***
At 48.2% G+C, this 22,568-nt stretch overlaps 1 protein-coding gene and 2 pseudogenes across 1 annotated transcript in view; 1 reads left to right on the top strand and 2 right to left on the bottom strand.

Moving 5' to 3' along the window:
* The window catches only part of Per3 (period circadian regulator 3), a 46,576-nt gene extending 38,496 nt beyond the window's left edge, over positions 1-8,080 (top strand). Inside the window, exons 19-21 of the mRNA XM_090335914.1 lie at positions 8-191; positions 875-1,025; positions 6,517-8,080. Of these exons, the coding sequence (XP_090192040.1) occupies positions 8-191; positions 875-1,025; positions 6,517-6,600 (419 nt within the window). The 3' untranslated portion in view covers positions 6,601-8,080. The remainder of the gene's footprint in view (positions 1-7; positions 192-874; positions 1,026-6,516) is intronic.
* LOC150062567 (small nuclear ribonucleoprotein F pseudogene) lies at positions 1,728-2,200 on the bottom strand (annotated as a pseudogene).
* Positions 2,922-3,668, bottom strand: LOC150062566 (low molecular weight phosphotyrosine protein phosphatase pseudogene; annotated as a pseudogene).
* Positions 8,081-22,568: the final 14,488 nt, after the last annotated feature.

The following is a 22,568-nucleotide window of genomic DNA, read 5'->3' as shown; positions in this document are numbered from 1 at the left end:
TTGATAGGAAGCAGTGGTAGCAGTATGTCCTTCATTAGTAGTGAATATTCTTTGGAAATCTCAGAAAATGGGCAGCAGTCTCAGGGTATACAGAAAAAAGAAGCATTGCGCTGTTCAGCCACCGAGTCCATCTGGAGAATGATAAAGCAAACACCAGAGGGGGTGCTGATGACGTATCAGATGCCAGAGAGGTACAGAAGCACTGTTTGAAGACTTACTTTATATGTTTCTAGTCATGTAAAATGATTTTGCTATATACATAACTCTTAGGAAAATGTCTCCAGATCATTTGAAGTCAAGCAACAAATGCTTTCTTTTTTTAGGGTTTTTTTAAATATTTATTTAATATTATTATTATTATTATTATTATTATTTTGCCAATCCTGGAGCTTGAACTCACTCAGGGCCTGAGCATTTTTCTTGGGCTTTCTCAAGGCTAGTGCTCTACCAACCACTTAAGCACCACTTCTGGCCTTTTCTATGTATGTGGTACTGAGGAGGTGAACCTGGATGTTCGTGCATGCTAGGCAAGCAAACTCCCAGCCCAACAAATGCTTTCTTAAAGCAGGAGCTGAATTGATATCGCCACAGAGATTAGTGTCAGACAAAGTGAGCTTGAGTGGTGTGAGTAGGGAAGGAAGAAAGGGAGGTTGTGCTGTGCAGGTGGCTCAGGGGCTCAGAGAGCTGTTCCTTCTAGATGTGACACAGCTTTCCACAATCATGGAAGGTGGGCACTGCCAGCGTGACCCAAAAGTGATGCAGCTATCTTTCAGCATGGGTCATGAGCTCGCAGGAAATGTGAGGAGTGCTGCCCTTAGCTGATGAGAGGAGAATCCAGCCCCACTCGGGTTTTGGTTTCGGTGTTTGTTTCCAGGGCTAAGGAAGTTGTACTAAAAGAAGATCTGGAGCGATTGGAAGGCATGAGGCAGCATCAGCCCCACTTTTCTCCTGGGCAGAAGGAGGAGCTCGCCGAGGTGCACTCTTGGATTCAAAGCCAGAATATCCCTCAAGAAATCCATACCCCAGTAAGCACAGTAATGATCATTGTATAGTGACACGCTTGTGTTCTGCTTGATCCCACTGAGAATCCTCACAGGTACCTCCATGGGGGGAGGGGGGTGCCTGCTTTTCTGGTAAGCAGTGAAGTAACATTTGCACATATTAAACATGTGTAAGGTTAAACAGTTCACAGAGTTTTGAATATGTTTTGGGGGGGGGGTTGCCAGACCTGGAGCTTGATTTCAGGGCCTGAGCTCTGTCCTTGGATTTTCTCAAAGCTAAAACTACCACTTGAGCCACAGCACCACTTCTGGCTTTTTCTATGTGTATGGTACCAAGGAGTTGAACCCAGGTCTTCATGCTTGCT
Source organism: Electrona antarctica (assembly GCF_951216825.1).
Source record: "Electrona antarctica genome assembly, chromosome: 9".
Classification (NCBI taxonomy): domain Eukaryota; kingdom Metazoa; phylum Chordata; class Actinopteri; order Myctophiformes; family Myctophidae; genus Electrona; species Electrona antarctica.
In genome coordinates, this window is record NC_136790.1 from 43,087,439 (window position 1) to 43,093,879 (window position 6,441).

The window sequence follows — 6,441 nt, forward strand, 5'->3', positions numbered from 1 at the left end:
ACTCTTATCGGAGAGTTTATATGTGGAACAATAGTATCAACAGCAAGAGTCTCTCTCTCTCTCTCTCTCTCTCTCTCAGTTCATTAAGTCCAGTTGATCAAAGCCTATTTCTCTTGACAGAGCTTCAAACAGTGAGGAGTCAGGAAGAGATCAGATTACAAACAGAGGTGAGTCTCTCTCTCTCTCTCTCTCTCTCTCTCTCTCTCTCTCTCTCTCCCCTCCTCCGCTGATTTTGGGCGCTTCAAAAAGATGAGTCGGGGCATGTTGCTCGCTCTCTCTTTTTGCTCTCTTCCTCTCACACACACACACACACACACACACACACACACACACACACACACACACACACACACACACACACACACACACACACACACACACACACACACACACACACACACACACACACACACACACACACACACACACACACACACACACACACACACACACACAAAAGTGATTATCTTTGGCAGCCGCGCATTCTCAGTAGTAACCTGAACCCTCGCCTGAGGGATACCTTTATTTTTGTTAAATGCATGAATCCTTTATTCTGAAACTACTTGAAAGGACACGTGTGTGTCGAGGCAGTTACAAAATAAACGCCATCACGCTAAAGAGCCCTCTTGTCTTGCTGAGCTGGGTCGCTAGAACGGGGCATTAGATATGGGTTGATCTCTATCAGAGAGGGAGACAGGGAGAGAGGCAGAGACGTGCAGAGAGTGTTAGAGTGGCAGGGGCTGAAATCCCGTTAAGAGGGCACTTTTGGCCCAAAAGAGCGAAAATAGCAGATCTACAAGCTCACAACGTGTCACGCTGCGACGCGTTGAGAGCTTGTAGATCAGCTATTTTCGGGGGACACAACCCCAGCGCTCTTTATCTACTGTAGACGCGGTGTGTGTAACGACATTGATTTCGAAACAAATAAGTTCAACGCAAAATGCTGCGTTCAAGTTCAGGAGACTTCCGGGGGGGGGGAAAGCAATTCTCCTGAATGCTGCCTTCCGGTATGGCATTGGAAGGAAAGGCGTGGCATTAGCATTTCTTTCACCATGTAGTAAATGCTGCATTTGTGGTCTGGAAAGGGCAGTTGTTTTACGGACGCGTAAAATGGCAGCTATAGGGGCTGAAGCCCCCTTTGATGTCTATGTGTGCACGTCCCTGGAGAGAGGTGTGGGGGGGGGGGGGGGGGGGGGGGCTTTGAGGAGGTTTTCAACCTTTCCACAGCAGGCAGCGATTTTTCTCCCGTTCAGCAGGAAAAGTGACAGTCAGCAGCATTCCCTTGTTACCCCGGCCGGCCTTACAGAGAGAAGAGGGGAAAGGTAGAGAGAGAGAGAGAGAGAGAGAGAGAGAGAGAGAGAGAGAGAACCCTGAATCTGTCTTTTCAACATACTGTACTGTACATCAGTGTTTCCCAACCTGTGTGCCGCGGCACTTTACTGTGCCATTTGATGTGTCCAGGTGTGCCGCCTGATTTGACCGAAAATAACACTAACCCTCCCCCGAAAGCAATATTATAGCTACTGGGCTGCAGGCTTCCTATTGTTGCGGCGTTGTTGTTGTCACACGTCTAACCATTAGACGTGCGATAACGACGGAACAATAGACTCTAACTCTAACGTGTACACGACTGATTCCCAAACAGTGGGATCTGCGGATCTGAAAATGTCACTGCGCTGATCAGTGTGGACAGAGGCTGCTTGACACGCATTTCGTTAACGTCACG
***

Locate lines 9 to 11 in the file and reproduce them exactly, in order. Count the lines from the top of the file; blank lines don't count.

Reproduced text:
Source organism: Electrona antarctica (assembly GCF_951216825.1).
Source record: "Electrona antarctica genome assembly, chromosome: 9".
Classification (NCBI taxonomy): domain Eukaryota; kingdom Metazoa; phylum Chordata; class Actinopteri; order Myctophiformes; family Myctophidae; genus Electrona; species Electrona antarctica.